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The 32nd CDELT Symposium Organizing Committee would like to thank: Ain Shams University Faculty of Education for supporting the symposium. We would also like to thank The British Council, The American Embassy in Cairo, Keynote Speakers & Guest Speakers. The Organizing Committee also wishes to extend gratitude to the publishers for their sincere contribution to the symposium: Longman ILB Macmillan.

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CDELT OFFERS THE FOLLOWING COURSES TEFL

TOEFL

- English Conversation

- General English

- ESP (English for Specific Purposes)

For details contact CDELT at:


Phone: (+202) 24505576 / 22595842 Fax: (+202) 24501039 E-mail: ainshams.cdelt@yahoo.com Website: http://cdelt.shams.edu.eg/ http://sites.google.com/site/cdeltainshams/ Mailing Address: CDELT, Heliopolis West, Cairo 11771, Egypt Location: CDELT, Faculty of Education, Ain Shams University, Roxy

Saturdays through Thursdays 9 a.m. to 2 p.m.

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Presenters Contact Information


in alphabetical order

Presenter AbdelFadeel Faid Abdulgawad Ali Elnady

Presenter's Email Address fadeel_faid@yahoo.co.uk Abdulgawad2@gmail.com

Room & time

2:00-3:45 Room E Day One 1:15-3:00 Room E Day Two 2:00-3:45 Room B Day One 12:30-1:30 Room A Day One 2:00-3:45 Room A Day One 1:15-3:00 Room E Day Two 2:00-3:45 Room C Day One 2:00-3:45 Room A Day One 9:30-9:50 Room A Day Two 2:00-3:45 Room D Day One 12:20-12:45 Room A Day Two

Aelfwine Mischler and eman.el-nouhy@longmanegypt.com Eman El Nouhy Ahmed Awaad Ahmed Mahmoud Aliweh Ahmed Mohammed Mahmoud Abdelhafez Aliaa Tawfiq el Guindy Amany A. Sabagh Asmaa Gheith a.awaad@aucegypt.edu ahmedaliweh@yahoo.com

abdelhafez.edu@mu.edu.eg

aliaa.elguindy@edcu.edu.eg

Uq2012@hotmail.com drasmaagheith@yahoo.com

Ayat Ahmed Al-Tawel ayatawel@gmail.com

Bahaa abdelmegid

bahameged@hotmail.com

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Corinna May

corinna.white@evolve4life.com.au

2:00-3:45 Room E Day One

El Sayed Salem Rezk

Shanab Sayedsalemr@yahoo.com

1:15-3:00 Room C Day Two 2:00-3:45 Room C Day One 1:15-3:00 Room A Day Two 11:30-11:55 Room A Day Two 2:00-3:45 Room E Day One 1:15-3:00 Room E Day Two 2:00-3:45 Room D Day One 2:00-3:45 Room B Day One 1:15-3:00 Room B Day Two 1:15-3:00 Room B Day Two 1:15-3:00 Room A Day Two 2:00-3:45 Room E Day One

Essam Hassan Naji Al-Mizjaji Ghada Mamdouh Abdel Hafeez Ghanim Jasim Samarrai Hala AbdelMoneim Hamdi Eltantawi Shadi Hoda Mahmoud Abu Hashem Ibtisam Ibraheem Khalilo Khaled El Ebyary Khaled Mohsen Mohamed Zuheer Magda Mansour Hasabelnaby Maged Rushdi

esamhasan10@yahoo.com

gabdelhafiz@yahoo.com ghanim@sharjah.ac.ae hala.eissa.73@facebook.com hashadi6@yahoo.co.uk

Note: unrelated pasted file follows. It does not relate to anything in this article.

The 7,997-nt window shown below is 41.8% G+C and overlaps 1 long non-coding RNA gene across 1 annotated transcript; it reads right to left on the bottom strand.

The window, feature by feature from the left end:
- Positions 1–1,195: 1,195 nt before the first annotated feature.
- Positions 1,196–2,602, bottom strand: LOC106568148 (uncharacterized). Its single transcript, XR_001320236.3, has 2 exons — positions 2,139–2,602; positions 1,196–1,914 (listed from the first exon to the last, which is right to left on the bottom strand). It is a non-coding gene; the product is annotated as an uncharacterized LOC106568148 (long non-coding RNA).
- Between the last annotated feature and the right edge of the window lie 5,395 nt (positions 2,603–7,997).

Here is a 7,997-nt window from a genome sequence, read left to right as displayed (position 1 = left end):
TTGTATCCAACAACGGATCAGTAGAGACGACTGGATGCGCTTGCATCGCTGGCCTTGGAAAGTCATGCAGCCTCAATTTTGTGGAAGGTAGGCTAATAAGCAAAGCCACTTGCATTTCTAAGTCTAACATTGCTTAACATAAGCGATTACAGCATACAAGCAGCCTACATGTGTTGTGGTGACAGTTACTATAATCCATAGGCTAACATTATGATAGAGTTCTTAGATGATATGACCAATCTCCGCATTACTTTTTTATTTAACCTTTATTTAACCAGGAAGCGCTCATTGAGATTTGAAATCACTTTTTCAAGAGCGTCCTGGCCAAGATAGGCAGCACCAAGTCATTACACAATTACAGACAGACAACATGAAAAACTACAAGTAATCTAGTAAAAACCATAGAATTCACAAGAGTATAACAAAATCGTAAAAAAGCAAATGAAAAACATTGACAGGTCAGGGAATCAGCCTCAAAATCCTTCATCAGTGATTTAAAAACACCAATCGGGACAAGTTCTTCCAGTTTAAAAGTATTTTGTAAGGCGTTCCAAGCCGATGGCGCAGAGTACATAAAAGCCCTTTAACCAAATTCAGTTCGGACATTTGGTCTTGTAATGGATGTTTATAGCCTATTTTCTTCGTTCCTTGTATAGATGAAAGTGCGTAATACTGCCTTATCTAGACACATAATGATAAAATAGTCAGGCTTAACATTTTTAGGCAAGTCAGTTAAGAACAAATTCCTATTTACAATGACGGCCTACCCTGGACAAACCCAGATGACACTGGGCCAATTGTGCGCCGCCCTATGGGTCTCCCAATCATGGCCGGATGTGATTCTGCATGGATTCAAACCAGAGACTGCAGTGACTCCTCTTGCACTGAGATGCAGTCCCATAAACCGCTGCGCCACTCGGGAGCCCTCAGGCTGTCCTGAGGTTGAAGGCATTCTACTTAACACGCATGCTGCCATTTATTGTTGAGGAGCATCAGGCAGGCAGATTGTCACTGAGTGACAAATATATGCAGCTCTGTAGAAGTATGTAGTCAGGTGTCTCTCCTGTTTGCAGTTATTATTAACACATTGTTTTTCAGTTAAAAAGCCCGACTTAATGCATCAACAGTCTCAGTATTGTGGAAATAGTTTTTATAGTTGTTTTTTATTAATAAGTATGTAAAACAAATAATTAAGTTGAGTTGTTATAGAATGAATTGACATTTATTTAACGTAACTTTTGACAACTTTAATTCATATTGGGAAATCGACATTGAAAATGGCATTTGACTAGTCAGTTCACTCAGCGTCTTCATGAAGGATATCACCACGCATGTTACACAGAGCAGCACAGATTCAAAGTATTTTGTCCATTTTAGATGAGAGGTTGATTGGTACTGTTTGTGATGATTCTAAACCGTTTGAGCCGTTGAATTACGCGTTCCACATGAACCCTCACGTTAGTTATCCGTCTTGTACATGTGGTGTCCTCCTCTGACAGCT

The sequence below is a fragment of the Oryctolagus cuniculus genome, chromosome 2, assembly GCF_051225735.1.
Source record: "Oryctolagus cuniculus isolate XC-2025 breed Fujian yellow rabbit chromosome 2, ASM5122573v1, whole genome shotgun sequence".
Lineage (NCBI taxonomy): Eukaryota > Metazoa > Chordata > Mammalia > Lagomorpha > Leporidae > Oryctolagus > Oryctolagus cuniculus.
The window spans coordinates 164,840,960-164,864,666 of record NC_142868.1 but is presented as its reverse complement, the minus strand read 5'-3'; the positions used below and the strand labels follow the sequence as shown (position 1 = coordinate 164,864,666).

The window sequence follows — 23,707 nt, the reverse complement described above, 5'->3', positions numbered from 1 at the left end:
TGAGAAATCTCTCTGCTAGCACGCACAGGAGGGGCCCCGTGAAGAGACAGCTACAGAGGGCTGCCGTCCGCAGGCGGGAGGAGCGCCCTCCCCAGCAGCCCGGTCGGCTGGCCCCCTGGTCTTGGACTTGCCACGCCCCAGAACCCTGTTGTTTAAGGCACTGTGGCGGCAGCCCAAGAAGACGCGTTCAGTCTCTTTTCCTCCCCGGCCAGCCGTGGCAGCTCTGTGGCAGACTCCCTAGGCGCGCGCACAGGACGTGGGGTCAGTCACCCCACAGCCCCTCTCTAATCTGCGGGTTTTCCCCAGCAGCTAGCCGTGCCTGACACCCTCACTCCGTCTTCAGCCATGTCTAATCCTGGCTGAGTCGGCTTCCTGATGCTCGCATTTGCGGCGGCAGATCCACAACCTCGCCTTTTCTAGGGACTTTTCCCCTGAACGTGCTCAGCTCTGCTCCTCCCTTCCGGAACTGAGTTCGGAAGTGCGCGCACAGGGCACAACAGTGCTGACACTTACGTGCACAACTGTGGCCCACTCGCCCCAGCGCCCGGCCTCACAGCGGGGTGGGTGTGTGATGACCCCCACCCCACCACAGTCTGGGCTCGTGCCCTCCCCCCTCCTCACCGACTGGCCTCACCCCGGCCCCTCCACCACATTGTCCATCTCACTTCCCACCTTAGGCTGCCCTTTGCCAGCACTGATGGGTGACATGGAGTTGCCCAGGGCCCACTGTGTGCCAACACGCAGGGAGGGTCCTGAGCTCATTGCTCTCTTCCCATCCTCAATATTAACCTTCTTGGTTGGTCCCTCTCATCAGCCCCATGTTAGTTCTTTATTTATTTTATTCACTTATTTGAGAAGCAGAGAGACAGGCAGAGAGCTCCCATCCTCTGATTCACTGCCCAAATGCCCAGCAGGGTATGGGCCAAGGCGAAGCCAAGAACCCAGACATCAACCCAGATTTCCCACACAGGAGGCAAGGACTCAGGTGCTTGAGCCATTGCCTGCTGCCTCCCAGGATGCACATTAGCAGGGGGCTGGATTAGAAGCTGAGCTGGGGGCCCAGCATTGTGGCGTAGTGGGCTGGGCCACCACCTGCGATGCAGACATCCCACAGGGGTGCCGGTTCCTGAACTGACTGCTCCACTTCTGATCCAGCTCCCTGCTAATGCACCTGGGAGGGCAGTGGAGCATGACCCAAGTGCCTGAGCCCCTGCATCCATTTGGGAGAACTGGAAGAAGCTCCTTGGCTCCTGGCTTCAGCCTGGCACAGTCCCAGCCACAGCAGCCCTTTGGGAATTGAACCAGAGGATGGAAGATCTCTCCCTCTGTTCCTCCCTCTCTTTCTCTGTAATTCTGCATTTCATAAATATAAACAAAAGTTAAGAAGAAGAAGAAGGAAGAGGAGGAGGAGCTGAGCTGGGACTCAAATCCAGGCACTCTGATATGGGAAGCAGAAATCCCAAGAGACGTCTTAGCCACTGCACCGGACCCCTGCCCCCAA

hoda_kady2000@yahoo.com

ramizshadi@yahoo.com k.ebyary@yahoo.co.uk Zuheer_2004@yahoo.com

hasabelnaby@gmail.com

magedru@gmail.com

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Mohamed Eid El-Ghamry

melghamrys@yahoo.com

2:00-3:45 Room C Day One

Mohamed Ismail Abu- mabu_rahmah@hotmail.com Rahmah

1:15-3:00 Room C Day Two

Muhammad Nasir Khan Naglaa Nada

muhammad.nasirkhan@iiu.edu.pk

1:15-3:00 Room C Day Two 2:00-3:45 Room B Day One 2:00-3:45 Room C Day One 1:15-3:00 Room E Day Two 10:45-11:15 Room A Day Two 2:00-3:45 Room B Day One 11:55-12:20 Room A Day Two 1:15-3:00 Room A Day Two 1:15-3:00 Room D Day Two 11:45-12:30 Room B Day One 2:00-3:45 Room D Day One

Mohamad nmnada@yahoo.com

Nevine Mahmoud Abolawafi

nevineabolawafi2000@yahoo.com

Rafik Ahmed rafikahm@gmail.com AbdelMoati Moahmed Ramy Shabara Rania Rafik Khalil ramy.shabara@aucegypt.edu Rania.khalil@bue.edu.eg

Saad Khamis Bushaala bushaala@email.sc.edu Said A. Aboudaif Said Fathy Sameh Alansary S meya Mas d Se a usaidaboudaif@yahoo.com saidalsaid1971@gmail.com Sameh.alansary@bibalex.org dr.sameya@gmail.com

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Samia Kara Samir Muhammad Rammal Samira Bakr

samia_kara2003@yahoo.fr srammal@birzeit.edu

1:15-3:00 Room C Day Two 2:00-3:45 Room A Day One 1:15-3:00 Room B Day Two 1:15-3:00 Room A Day Two 1:15-3:00 Room B Day Two 2:00-3:45 Room E Day One 2:00-3:45 RoomA Day One 2:00-3:45 Room B Day One 11:00-11:30 Room A Day One 2:00-3:45 Room A Day One 10:30-11:00 Room A Day One

Samira.bakr@moe.edu.eg

Sara Ali Shahwan

sarashahwan@hotmail.com

Sarah..Hamdy ElSayed Shawky Y A. Allam

shamdy@berlitzegypt.com shawkyallam@yahoo.com

Shimaa Mahmoud El- shimaamahmoud@hotmail.com Rashidy

Tharwat Mohamed EL-Sakran Victoria Clark

telsakran@aus.edu

Victoria.clark@britishcouncil.org.eg

Wesam M A Ibrahim Zeinab El-Naggar

wesam.ibrahim@edu.tanta.edu.eg zenaggar@gmail.com

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Notes